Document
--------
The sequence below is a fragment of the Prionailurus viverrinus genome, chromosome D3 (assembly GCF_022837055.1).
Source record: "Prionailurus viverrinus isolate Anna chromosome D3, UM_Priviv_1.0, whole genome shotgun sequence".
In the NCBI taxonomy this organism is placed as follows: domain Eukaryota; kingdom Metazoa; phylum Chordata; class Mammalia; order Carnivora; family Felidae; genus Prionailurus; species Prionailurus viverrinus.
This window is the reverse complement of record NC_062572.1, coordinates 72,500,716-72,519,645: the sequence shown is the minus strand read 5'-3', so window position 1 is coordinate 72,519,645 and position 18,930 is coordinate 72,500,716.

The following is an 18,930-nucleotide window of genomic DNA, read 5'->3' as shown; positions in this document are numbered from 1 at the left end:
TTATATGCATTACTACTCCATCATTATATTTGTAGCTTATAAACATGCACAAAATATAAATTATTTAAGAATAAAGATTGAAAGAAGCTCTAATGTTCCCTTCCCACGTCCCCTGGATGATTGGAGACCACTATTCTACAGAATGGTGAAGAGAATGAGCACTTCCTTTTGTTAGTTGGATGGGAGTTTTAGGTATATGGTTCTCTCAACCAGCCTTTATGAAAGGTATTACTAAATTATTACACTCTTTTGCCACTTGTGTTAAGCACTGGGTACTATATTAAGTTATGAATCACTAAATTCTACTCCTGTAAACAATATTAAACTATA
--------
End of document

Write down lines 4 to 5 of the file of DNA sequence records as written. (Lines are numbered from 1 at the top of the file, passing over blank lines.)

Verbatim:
This window is the reverse complement of record NC_062572.1, coordinates 72,500,716-72,519,645: the sequence shown is the minus strand read 5'-3', so window position 1 is coordinate 72,519,645 and position 18,930 is coordinate 72,500,716.

The following is an 18,930-nucleotide window of genomic DNA, read 5'->3' as shown; positions in this document are numbered from 1 at the left end: